N Cape shapes up as key poll battleground
Can DA take the province in 2014 elections?
AS POLITICAL parties strategise ahead of next year’s crucial elections, opposition parties have set their sights on the Northern Cape – now seen as a new political frontier.
Late last year the DA started actively wooing Northern Cape voters with a view to taking over governance of the country’s largest province next year.
The Northern Cape has long been considered one of the DA’s potential growth areas, and the party has been flaunting its Western Cape successes as its biggest drawcard.
Speculation is rife that Cape Town mayor Patricia de Lille might be redeployed to the Northern Cape next year, where she has a big support base dating back to her leadership of the Independent Democrats.
De Lille has even been punted as the DA’s candidate for the premiership of that province, but has so far denied she will move.
But the ANC is unfazed, saying it is confident in its support base in that province. But just to make sure of its majority, the party deployed two Western Cape ANC heavyweights, former NEC members Mcebisi Skwatsha and Lynne Brown, also former premier of the Western Cape, to lead efforts there.
DA Northern Cape leader Andrew Louw said the political landscape in that province was turning in favour of the DA.
“There has been an increase in DA membership; more and more people are volunteering to work for the party and eyes are opening to the fact that the DA is the only alternative to provide proper services in the province, and rid it of the dark cloud of corruption and allegations of maladministration,” he said.
Meanwhile, Brown is convener of the ANC team going to the Northern Cape, and while many say her deployment is a way of keeping both her and Skwatsha occupied and out of the Western Cape ahead of next year’s elections, Brown doesn’t agree.
“I see this move as an attestation of a belief in me, and a confirmation that the ANC is not averse to giving its women members the opportunity to address important national socio- economic and related issues,” she said, adding that being in the Northern Cape did not preclude her from playing a significant role in the Western Cape elections next year.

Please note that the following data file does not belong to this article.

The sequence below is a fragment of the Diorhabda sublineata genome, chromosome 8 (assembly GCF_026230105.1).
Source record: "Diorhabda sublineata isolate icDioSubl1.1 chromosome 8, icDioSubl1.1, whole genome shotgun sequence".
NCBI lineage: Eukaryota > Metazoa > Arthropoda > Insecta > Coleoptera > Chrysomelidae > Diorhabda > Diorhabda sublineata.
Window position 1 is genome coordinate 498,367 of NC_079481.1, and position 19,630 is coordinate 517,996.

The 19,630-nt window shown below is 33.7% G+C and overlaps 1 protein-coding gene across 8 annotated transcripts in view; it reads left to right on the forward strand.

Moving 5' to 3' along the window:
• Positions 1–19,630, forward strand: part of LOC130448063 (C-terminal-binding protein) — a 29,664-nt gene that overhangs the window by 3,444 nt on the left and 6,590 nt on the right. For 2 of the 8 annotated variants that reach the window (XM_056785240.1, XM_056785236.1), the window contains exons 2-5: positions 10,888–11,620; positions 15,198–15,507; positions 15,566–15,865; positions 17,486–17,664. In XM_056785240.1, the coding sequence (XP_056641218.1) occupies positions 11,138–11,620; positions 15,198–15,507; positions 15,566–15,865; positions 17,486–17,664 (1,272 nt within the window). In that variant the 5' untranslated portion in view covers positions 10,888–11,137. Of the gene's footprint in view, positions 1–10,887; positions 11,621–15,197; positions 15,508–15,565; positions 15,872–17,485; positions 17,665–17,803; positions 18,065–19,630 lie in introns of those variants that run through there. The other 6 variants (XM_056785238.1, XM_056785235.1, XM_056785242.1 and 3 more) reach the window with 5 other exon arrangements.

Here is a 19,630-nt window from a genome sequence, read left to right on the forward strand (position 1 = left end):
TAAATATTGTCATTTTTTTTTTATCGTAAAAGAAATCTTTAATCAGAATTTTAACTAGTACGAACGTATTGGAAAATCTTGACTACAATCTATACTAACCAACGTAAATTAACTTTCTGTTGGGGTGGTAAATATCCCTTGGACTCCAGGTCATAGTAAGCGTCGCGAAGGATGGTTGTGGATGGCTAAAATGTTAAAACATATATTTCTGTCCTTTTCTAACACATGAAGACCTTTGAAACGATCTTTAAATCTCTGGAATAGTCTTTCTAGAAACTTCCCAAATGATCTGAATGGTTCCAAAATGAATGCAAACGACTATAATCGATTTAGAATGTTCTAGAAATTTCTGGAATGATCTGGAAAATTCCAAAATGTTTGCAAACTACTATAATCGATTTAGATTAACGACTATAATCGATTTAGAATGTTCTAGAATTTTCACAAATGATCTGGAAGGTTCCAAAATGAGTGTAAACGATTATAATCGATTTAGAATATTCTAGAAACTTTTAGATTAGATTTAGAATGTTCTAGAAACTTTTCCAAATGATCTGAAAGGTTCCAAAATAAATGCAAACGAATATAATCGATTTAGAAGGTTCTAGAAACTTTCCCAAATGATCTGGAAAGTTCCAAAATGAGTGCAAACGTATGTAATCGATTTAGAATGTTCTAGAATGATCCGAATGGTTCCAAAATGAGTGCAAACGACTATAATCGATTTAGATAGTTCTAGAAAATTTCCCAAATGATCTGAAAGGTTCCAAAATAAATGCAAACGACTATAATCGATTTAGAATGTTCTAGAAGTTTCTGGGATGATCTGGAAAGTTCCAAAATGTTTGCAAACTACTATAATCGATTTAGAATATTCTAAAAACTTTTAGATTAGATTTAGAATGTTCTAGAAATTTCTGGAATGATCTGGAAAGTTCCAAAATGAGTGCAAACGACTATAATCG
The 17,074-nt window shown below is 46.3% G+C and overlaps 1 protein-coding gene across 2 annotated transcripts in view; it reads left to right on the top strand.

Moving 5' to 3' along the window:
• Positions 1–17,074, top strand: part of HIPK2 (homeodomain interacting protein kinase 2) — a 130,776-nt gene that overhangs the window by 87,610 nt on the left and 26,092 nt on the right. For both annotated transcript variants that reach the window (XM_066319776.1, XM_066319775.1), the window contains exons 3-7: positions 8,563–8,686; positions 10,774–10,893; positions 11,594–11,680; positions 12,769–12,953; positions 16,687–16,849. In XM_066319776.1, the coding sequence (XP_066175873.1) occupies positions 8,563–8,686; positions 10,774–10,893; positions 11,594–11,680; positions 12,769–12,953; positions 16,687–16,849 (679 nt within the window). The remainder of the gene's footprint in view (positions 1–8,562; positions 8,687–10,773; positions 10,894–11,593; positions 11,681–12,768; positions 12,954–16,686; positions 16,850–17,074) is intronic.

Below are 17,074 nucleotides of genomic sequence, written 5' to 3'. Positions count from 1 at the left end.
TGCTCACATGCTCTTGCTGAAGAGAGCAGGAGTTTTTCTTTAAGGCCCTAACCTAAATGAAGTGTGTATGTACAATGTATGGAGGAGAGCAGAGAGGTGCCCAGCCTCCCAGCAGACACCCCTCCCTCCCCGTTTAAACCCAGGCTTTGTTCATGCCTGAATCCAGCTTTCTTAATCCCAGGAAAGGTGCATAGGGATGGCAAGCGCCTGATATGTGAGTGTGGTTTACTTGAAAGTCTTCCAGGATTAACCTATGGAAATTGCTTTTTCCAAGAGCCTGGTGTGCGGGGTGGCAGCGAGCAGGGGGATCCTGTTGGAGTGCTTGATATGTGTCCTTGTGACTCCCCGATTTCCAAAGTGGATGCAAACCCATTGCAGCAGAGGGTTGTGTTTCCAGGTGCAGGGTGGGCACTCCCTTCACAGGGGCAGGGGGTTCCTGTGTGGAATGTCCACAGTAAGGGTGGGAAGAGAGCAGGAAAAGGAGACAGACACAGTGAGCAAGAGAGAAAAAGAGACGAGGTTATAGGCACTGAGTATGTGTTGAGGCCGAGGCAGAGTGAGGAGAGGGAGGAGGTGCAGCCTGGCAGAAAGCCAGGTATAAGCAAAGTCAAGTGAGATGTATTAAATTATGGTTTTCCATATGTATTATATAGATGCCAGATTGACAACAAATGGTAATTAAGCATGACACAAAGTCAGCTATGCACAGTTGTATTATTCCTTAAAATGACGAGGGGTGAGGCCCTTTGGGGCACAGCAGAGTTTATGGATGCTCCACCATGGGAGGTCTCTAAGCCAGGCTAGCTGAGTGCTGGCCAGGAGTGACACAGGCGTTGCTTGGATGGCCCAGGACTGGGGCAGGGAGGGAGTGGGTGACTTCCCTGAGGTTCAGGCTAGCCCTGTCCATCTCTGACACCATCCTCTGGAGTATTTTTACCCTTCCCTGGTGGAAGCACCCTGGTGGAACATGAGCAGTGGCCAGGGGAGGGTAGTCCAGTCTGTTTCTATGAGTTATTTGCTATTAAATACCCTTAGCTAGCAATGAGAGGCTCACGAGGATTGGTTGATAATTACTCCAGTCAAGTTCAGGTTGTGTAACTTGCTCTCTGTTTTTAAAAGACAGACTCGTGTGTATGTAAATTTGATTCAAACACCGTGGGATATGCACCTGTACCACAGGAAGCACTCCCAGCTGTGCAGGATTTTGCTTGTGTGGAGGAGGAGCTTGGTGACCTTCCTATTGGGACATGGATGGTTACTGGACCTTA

“And surprises are always possible,” she added.
Brown’s main priorities as co-ordinator for the Northern Cape are to build on the existing strength of the ANC there.
Citing an example of what the ANC’s “Unity in Diversity” had accomplished in the Northern Cape, Brown said that since the 2004 ANC election victory of 68.9 percent, they had seen only a 7 percent reduction in support in 2009, attributed to the emergence of Cope.
This was almost immediately followed by the claimed return to the ANC of 70 percent of Cope members to date.
“The DA is flaunting its Western Cape successes and, in particular, the ‘ Cape Town story’ as a drawcard. But 29 byelections in the Northern Cape recorded 22 victories to the ANC in the last few years. This attests to a strong ANC in the area, despite possible challenges,” she said.
Brown said she was aware that the DA had set its sights on the Northern Cape, adding that she was keeping a close watch, especially on the role De Lille was playing.
But Brown said she wasn’t concerned, since De Lille’s added presence had influenced only one of the 29 by-elections, 22 of which had been won by the ANC.
“In fact, we recently won the Nama Khoi by-election for the first time since 1994, and now we are in control of that municipality.”
Regarding top ANC officials in the Northern Cape facing several charges of fraud and corruption, including the party’s provincial chairman John Block, its treasurer – ANC MP Yolanda Botha – and deputy provincial secretary Alvin Botes, Brown said all allegations of corruption remained a challenge.
“The ANC understands the need to address this problem in the Northern Cape. Currently, the law is taking its rightful course and we must not preempt the outcome. The three members have a right, like anyone else, to fair justice,” she said.
But the DA has been at the forefront of the fight to have Block and Botes removed as MECs.
The DA’s Louw said newly elected Northern Cape premier Sylvia Lucas missed an opportunity to restore the public’s confidence in the provincial government, by not removing the pair.
“Finance MEC John Block and Social Development MEC Alvin Botes have brought the provincial government into disrepute. Both MECs face seri- ous criminal charges in separate court cases, which include fraud, corruption and money laundering.
It is astonishing that even as they make regular appearances in court to face charges, they remain in office, with Block heading portfolios which handle the province’s finances. This situation has gone on for far too long, and has eroded the public’s confidence in the provincial government,” he said.
Western Cape DA leader Ivan Meyer said his party had been busy laying the groundwork for success in the Northern Cape.
Meyer said they decided to intensify their campaign, and would now focus on Kimberley, the Karoo and the Hantam municipal area.
Meyer has made numerous trips there, and he said he was confident of the DA’s prospects.
Other than De Lille and Meyer, Wilmot James and Western Cape premier Helen Zille are also becoming regular visitors to the Northern Cape.
Zille was in the province earlier this month to honour Sol Plaatje, the foremost opponent of the notorious 1913 Native Land Act, visiting his gravesite and the Sol Plaatje museum.
DEPLOYED: Lynne Brown and Mcebisi Skwatsha are part of the ANC’s Northern Cape arsenal.
UNDER A CLOUD: Provincial ANC chairman John Block.
SPECULATION: Patricia de Lille is tipped for a move north.